ADMISSIONS REQUIREMENTSUndergraduate Course Requirements Completed a Bachelor's Degreeo A major in Chemistry or Biochemistry (expected) Preferred undergraduate background includes courses in organic and physical chemistry,physics, calculus, and some work in the biochemical sciences. Applications will be welcomed from students with degrees in other fields, providing theirrecords indicate potential ability to complete the program successfully.o A minimum of an overall "B" (3.0) grade point average (GPA) If a prospective student's overall undergraduate GPA is less than "B". Provisional admittance may be granted by the Graduate Admissions Committee. Any deficiencies in the student’s background must:obe completed within one or two semesters after admissiononot adversely affect the student's ability to handle the graduate programobe completed after the student enters the program either by additional coursework orby a comprehensive examinationoGraduate credit will not be allowed for those courses taken to complete therequirements for admission to the program.Letters of Recommendation Three (3) letters of recommendation with at least two from instructors involved withthe student applicant during the student's tenure in a previous academic program.Examinations Required Graduate Record Examination (GRE) Verbal, Quantitative, and Analytical AptitudeTests are required and the Advanced Chemistry Test is recommended. Test of English as a Foreign Language (TOEFL) Examination.o Foreign students are expected to obtain a score of 550 or above for the paperbased test, or 80 or above for the internet-based test.Program Interest All prospective students are required to provide a statement (ca. one typewrittenpage) describing their interests and reason for pursuing the M.S. or Ph.D. degree.NOTE: The Graduate Record Examination, along with transcripts and recommendations, are intended toprovide the Department with as much background information as possible to help evaluate the student'squalifications for entry into the program.9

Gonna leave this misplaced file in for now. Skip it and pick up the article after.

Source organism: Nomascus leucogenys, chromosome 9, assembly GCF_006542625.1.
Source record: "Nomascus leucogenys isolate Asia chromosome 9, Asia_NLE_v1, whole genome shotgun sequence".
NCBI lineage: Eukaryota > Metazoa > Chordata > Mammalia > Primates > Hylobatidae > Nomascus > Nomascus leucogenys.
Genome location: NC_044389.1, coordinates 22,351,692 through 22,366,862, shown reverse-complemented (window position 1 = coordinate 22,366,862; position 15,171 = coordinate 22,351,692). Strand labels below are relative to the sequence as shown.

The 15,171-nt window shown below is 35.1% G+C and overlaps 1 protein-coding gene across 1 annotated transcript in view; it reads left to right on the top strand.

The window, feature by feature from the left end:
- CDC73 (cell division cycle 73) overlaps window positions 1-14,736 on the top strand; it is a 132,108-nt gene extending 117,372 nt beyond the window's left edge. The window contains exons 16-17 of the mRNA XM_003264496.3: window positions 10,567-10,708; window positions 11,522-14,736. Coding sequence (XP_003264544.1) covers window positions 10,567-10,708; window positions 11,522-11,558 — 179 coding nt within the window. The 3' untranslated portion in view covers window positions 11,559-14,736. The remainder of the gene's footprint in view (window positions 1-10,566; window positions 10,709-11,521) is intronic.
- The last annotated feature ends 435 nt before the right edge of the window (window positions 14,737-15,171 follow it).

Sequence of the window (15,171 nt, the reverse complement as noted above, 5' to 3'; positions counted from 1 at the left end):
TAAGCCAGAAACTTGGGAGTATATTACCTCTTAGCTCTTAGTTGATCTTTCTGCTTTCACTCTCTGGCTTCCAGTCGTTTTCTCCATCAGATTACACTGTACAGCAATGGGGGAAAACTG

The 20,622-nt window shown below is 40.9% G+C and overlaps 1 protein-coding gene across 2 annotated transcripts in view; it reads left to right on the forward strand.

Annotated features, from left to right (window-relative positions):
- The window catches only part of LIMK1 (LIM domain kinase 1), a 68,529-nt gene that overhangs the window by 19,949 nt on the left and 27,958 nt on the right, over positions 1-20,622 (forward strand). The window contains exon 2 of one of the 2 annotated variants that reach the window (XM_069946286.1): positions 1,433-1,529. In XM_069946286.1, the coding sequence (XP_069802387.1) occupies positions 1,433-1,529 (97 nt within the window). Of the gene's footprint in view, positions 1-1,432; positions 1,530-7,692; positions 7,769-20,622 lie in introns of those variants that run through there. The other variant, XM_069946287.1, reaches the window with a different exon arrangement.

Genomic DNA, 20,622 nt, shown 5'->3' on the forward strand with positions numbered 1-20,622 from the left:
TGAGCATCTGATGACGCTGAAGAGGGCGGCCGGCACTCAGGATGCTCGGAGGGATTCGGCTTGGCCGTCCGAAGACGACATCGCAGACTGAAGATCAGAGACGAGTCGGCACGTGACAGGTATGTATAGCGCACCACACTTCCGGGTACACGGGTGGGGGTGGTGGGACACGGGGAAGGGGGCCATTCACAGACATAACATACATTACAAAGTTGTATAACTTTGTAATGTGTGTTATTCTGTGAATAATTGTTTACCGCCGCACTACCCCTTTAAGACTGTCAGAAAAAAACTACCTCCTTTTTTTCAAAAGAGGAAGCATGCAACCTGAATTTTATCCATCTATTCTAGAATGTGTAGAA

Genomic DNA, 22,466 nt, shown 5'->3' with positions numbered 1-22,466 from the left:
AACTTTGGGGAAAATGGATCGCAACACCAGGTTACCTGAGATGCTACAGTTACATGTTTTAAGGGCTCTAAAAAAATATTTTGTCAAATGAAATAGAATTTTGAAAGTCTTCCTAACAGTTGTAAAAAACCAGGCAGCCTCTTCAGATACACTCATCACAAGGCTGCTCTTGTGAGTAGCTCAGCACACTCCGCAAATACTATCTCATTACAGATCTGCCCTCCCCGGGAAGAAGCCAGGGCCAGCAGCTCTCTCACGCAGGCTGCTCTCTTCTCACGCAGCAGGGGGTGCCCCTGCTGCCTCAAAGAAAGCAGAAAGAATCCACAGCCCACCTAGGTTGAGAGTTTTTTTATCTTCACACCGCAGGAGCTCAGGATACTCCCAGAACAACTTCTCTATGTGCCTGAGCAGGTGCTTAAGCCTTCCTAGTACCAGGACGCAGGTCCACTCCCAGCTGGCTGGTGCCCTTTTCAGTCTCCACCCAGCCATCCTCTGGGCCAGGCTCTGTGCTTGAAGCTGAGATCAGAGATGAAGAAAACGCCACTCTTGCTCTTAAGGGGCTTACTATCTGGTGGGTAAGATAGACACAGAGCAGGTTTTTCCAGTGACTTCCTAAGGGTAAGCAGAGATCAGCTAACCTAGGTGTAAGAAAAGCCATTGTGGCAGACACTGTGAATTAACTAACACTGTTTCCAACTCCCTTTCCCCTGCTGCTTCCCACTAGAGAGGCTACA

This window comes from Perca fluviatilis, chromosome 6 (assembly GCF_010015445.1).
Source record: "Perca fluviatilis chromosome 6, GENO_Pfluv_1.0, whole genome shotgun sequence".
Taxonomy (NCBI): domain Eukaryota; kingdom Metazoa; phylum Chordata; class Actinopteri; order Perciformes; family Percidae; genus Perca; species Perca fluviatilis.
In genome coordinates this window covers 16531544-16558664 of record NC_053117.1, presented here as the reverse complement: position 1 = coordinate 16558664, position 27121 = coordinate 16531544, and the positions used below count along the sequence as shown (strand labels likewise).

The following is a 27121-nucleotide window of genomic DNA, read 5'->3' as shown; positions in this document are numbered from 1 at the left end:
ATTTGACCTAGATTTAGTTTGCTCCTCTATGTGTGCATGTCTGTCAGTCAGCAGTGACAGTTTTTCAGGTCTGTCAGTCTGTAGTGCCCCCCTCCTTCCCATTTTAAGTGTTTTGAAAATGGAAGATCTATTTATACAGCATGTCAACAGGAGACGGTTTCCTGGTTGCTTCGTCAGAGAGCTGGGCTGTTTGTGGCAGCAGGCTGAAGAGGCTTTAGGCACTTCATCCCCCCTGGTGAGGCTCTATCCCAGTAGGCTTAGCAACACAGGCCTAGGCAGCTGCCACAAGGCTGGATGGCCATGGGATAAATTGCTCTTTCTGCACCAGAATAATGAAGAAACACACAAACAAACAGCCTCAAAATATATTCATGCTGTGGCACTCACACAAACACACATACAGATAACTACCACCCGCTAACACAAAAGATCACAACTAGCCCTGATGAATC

PROGRAMS, COMMITTEES AND ADVISEMENTSSummer Bridge ProgramThis program is intended to assist the incoming new graduate students in a smooth transitionto UMBC. When offered, all entering Ph.D. and M.S. students who opt to participate in theSummer Bridge program will be assigned to the Director of the Summer Bridge Program foradvisement. The Director will assist the student in adjusting to the academic and socialsettings of UMBC, follow the student’s progress in the Summer Bridge coursework, andprovide directions for summer research rotations.Faculty Advisor for Incoming StudentsThe Graduate Program Director serves as the Faculty Advisor for all entering Ph.D. andM.S. students, by assisting them in the selection of courses. This role of Faculty Advisor isonly temporary until the student selects a permanent research advisor to carry out his/herdissertation/thesis research.Research MentorThe research mentor or advisor guides his or her research trainee in their professionaldevelopment over the duration of their dissertation/thesis research. The mentor will assist inthe selection of courses, learning and practicing the scientific method, and preparing thestudent for a lifelong career in their chosen discipline.DEGREE PROGRAMS:Ph.D., M.S.10